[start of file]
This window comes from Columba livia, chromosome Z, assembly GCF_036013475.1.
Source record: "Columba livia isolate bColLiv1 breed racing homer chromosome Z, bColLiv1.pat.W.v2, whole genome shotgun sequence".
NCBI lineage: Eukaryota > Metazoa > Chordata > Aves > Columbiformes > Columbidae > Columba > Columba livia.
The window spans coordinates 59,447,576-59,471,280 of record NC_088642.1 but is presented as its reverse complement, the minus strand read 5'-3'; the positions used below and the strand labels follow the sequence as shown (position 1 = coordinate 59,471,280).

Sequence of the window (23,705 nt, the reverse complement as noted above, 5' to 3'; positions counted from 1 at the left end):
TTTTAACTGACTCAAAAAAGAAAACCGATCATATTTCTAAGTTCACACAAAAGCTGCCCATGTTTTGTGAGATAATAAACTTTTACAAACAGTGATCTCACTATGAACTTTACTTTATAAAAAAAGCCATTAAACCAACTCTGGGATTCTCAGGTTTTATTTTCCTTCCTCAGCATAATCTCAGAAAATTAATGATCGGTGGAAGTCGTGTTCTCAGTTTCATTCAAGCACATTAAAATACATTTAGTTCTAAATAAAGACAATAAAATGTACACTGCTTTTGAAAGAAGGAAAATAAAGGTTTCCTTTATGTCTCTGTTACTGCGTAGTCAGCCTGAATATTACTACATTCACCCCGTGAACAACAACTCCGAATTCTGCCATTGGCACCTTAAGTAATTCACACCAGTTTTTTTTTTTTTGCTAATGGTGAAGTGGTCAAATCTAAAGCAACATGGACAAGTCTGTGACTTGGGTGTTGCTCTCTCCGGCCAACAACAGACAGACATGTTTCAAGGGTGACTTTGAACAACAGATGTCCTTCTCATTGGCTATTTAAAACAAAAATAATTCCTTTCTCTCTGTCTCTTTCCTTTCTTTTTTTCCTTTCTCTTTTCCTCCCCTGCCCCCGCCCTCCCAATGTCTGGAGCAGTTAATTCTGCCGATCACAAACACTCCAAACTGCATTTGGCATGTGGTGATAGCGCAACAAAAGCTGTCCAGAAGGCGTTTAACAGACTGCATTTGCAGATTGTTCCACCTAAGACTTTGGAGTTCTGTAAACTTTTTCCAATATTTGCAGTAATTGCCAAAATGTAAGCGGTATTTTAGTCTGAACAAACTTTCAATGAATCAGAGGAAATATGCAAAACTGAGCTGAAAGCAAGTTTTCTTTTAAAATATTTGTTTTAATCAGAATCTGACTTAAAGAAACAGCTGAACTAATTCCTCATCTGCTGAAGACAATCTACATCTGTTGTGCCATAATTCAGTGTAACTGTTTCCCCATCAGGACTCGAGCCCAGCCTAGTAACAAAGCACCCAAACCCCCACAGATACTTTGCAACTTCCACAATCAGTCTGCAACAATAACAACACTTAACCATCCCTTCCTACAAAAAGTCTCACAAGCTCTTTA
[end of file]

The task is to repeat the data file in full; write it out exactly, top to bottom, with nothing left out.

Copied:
This window comes from Columba livia, chromosome Z, assembly GCF_036013475.1.
Source record: "Columba livia isolate bColLiv1 breed racing homer chromosome Z, bColLiv1.pat.W.v2, whole genome shotgun sequence".
NCBI lineage: Eukaryota > Metazoa > Chordata > Aves > Columbiformes > Columbidae > Columba > Columba livia.
The window spans coordinates 59,447,576-59,471,280 of record NC_088642.1 but is presented as its reverse complement, the minus strand read 5'-3'; the positions used below and the strand labels follow the sequence as shown (position 1 = coordinate 59,471,280).

Sequence of the window (23,705 nt, the reverse complement as noted above, 5' to 3'; positions counted from 1 at the left end):
TTTTAACTGACTCAAAAAAGAAAACCGATCATATTTCTAAGTTCACACAAAAGCTGCCCATGTTTTGTGAGATAATAAACTTTTACAAACAGTGATCTCACTATGAACTTTACTTTATAAAAAAAGCCATTAAACCAACTCTGGGATTCTCAGGTTTTATTTTCCTTCCTCAGCATAATCTCAGAAAATTAATGATCGGTGGAAGTCGTGTTCTCAGTTTCATTCAAGCACATTAAAATACATTTAGTTCTAAATAAAGACAATAAAATGTACACTGCTTTTGAAAGAAGGAAAATAAAGGTTTCCTTTATGTCTCTGTTACTGCGTAGTCAGCCTGAATATTACTACATTCACCCCGTGAACAACAACTCCGAATTCTGCCATTGGCACCTTAAGTAATTCACACCAGTTTTTTTTTTTTTGCTAATGGTGAAGTGGTCAAATCTAAAGCAACATGGACAAGTCTGTGACTTGGGTGTTGCTCTCTCCGGCCAACAACAGACAGACATGTTTCAAGGGTGACTTTGAACAACAGATGTCCTTCTCATTGGCTATTTAAAACAAAAATAATTCCTTTCTCTCTGTCTCTTTCCTTTCTTTTTTTCCTTTCTCTTTTCCTCCCCTGCCCCCGCCCTCCCAATGTCTGGAGCAGTTAATTCTGCCGATCACAAACACTCCAAACTGCATTTGGCATGTGGTGATAGCGCAACAAAAGCTGTCCAGAAGGCGTTTAACAGACTGCATTTGCAGATTGTTCCACCTAAGACTTTGGAGTTCTGTAAACTTTTTCCAATATTTGCAGTAATTGCCAAAATGTAAGCGGTATTTTAGTCTGAACAAACTTTCAATGAATCAGAGGAAATATGCAAAACTGAGCTGAAAGCAAGTTTTCTTTTAAAATATTTGTTTTAATCAGAATCTGACTTAAAGAAACAGCTGAACTAATTCCTCATCTGCTGAAGACAATCTACATCTGTTGTGCCATAATTCAGTGTAACTGTTTCCCCATCAGGACTCGAGCCCAGCCTAGTAACAAAGCACCCAAACCCCCACAGATACTTTGCAACTTCCACAATCAGTCTGCAACAATAACAACACTTAACCATCCCTTCCTACAAAAAGTCTCACAAGCTCTTTA